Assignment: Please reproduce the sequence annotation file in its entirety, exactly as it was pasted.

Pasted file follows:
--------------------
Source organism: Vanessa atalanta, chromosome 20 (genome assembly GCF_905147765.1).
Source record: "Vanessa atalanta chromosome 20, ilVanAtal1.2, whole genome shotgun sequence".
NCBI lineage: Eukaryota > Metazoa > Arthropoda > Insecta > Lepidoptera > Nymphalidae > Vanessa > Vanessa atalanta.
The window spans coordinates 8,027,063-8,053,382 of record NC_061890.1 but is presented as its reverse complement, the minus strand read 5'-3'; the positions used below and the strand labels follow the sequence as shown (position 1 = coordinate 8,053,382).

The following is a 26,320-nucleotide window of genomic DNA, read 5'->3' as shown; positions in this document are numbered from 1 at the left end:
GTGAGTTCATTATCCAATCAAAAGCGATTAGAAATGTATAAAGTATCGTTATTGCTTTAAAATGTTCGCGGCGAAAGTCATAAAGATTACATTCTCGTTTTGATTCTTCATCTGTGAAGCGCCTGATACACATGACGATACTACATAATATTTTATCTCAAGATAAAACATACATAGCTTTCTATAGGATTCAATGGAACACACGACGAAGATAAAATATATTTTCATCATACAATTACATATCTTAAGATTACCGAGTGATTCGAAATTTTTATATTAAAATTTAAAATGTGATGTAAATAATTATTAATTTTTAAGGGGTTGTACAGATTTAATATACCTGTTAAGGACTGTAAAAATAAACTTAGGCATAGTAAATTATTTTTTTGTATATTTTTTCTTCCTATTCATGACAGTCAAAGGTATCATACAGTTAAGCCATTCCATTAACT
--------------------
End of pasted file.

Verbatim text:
Source organism: Vanessa atalanta, chromosome 20 (genome assembly GCF_905147765.1).
Source record: "Vanessa atalanta chromosome 20, ilVanAtal1.2, whole genome shotgun sequence".
NCBI lineage: Eukaryota > Metazoa > Arthropoda > Insecta > Lepidoptera > Nymphalidae > Vanessa > Vanessa atalanta.
The window spans coordinates 8,027,063-8,053,382 of record NC_061890.1 but is presented as its reverse complement, the minus strand read 5'-3'; the positions used below and the strand labels follow the sequence as shown (position 1 = coordinate 8,053,382).

The following is a 26,320-nucleotide window of genomic DNA, read 5'->3' as shown; positions in this document are numbered from 1 at the left end:
GTGAGTTCATTATCCAATCAAAAGCGATTAGAAATGTATAAAGTATCGTTATTGCTTTAAAATGTTCGCGGCGAAAGTCATAAAGATTACATTCTCGTTTTGATTCTTCATCTGTGAAGCGCCTGATACACATGACGATACTACATAATATTTTATCTCAAGATAAAACATACATAGCTTTCTATAGGATTCAATGGAACACACGACGAAGATAAAATATATTTTCATCATACAATTACATATCTTAAGATTACCGAGTGATTCGAAATTTTTATATTAAAATTTAAAATGTGATGTAAATAATTATTAATTTTTAAGGGGTTGTACAGATTTAATATACCTGTTAAGGACTGTAAAAATAAACTTAGGCATAGTAAATTATTTTTTTGTATATTTTTTCTTCCTATTCATGACAGTCAAAGGTATCATACAGTTAAGCCATTCCATTAACT